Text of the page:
There are advantages and disadvantages to each alternative. Regular staff members can harbor personal biases or be so caught up in internal politics that their objectivity is imperiled. Outside consultants can speak more candidly on controversial issues since they can leave the scene once the project is completed. On the other hand, staff analysts will be available to assist in the implementation of a study's recommendations after the outsiders have departed, and the ability of an organization to follow through is vital.

The ideal combination of talents is a librarian well versed in the fundamentals of systems analysis. Trained librarians are best prepared to understand what scientific-management techniques can accomplish and to recognize the limitations of these techniques in a library setting.

The Steps of a Management Study

The strategy one employs in making a management study is basically the same whatever the level of complexity. There are six steps: 1) defining the problem; 2) gathering the data; 3) analyzing the present system; 4) designing an improved system; 5) implementing the new system; and 6) evaluating the new system. The first four are discussed in this chapter, the last two in Chapter 3,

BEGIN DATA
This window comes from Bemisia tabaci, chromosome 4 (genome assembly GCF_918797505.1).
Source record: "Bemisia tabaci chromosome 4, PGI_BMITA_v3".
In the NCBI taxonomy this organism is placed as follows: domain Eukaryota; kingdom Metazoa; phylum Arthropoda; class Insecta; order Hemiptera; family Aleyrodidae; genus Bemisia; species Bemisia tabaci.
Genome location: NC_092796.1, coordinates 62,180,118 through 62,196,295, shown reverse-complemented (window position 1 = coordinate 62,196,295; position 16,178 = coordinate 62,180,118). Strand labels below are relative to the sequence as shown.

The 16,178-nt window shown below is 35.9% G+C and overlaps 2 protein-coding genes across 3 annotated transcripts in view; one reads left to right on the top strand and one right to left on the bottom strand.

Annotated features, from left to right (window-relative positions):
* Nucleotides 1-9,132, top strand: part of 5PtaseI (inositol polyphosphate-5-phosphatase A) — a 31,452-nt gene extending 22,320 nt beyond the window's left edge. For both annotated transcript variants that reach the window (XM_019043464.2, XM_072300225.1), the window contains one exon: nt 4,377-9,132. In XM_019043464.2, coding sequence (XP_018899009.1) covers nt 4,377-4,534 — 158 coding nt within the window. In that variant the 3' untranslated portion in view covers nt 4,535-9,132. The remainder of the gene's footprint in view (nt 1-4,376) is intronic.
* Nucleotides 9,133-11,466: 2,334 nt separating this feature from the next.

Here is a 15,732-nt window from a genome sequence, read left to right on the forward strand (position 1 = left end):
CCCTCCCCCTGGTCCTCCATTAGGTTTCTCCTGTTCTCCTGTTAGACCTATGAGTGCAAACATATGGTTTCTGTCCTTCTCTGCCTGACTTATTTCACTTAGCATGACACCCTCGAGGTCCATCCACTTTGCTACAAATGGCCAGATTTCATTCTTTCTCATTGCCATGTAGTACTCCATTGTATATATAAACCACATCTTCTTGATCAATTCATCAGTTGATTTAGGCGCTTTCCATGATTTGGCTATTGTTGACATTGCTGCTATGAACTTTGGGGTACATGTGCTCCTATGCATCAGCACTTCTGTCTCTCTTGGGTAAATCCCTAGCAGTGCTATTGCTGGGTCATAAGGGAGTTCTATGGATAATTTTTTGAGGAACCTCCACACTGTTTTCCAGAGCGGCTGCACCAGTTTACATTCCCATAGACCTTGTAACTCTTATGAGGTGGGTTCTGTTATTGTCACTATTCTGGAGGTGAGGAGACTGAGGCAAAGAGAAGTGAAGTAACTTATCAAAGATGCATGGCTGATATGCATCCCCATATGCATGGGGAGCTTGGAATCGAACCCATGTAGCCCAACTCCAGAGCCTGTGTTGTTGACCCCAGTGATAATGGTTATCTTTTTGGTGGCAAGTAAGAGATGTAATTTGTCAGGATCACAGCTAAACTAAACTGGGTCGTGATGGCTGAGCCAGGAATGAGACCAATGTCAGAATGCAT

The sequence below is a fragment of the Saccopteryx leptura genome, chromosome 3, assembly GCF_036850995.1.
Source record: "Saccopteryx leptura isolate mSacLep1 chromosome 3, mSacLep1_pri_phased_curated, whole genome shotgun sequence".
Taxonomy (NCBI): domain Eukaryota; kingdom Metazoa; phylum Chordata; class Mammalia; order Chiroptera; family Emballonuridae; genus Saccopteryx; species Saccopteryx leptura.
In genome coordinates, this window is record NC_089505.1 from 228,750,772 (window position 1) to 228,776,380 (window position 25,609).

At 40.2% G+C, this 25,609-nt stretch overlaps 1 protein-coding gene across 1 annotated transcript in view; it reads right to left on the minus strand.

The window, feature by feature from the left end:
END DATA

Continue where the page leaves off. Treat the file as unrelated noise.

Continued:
Defining the Problem

An organization usually does not contemplate a management study until it has identified a problem or deemed a change in the system necessary. It may be a member of the library staff, such as a library assistant, a department head, or the director, who brings the situation to light. In many cases the systems staff member points out the problem, often before it becomes apparent to other employees. Regardless of who first identifies the need for a study, someone in a position of authority must authorize it.